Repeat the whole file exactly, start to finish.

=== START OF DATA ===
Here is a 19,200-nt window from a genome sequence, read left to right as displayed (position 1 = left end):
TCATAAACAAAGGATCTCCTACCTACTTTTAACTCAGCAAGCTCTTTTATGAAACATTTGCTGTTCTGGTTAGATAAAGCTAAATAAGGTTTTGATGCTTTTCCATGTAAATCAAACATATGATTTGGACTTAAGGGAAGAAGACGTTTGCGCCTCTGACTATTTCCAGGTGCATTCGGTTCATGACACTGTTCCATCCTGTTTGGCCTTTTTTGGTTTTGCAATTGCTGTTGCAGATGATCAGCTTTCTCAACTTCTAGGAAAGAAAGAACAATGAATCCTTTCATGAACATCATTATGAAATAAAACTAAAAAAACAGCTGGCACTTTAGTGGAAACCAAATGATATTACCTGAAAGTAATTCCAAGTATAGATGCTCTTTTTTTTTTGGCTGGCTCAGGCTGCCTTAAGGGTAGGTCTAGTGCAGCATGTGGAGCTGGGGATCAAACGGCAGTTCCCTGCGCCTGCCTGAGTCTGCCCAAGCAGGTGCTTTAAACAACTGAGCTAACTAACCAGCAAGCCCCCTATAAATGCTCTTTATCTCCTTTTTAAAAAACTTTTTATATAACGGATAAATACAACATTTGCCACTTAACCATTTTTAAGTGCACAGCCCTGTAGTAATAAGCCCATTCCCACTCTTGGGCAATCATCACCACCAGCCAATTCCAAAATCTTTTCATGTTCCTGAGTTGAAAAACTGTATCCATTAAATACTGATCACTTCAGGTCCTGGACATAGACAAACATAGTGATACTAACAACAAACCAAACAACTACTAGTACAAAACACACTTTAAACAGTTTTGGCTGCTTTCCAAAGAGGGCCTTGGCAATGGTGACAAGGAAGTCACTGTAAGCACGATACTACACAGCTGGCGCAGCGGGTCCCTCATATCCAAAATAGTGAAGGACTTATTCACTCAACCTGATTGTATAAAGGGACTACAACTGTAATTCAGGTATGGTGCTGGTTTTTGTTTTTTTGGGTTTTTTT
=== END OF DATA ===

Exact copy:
Here is a 19,200-nt window from a genome sequence, read left to right as displayed (position 1 = left end):
TCATAAACAAAGGATCTCCTACCTACTTTTAACTCAGCAAGCTCTTTTATGAAACATTTGCTGTTCTGGTTAGATAAAGCTAAATAAGGTTTTGATGCTTTTCCATGTAAATCAAACATATGATTTGGACTTAAGGGAAGAAGACGTTTGCGCCTCTGACTATTTCCAGGTGCATTCGGTTCATGACACTGTTCCATCCTGTTTGGCCTTTTTTGGTTTTGCAATTGCTGTTGCAGATGATCAGCTTTCTCAACTTCTAGGAAAGAAAGAACAATGAATCCTTTCATGAACATCATTATGAAATAAAACTAAAAAAACAGCTGGCACTTTAGTGGAAACCAAATGATATTACCTGAAAGTAATTCCAAGTATAGATGCTCTTTTTTTTTTGGCTGGCTCAGGCTGCCTTAAGGGTAGGTCTAGTGCAGCATGTGGAGCTGGGGATCAAACGGCAGTTCCCTGCGCCTGCCTGAGTCTGCCCAAGCAGGTGCTTTAAACAACTGAGCTAACTAACCAGCAAGCCCCCTATAAATGCTCTTTATCTCCTTTTTAAAAAACTTTTTATATAACGGATAAATACAACATTTGCCACTTAACCATTTTTAAGTGCACAGCCCTGTAGTAATAAGCCCATTCCCACTCTTGGGCAATCATCACCACCAGCCAATTCCAAAATCTTTTCATGTTCCTGAGTTGAAAAACTGTATCCATTAAATACTGATCACTTCAGGTCCTGGACATAGACAAACATAGTGATACTAACAACAAACCAAACAACTACTAGTACAAAACACACTTTAAACAGTTTTGGCTGCTTTCCAAAGAGGGCCTTGGCAATGGTGACAAGGAAGTCACTGTAAGCACGATACTACACAGCTGGCGCAGCGGGTCCCTCATATCCAAAATAGTGAAGGACTTATTCACTCAACCTGATTGTATAAAGGGACTACAACTGTAATTCAGGTATGGTGCTGGTTTTTGTTTTTTTGGGTTTTTTT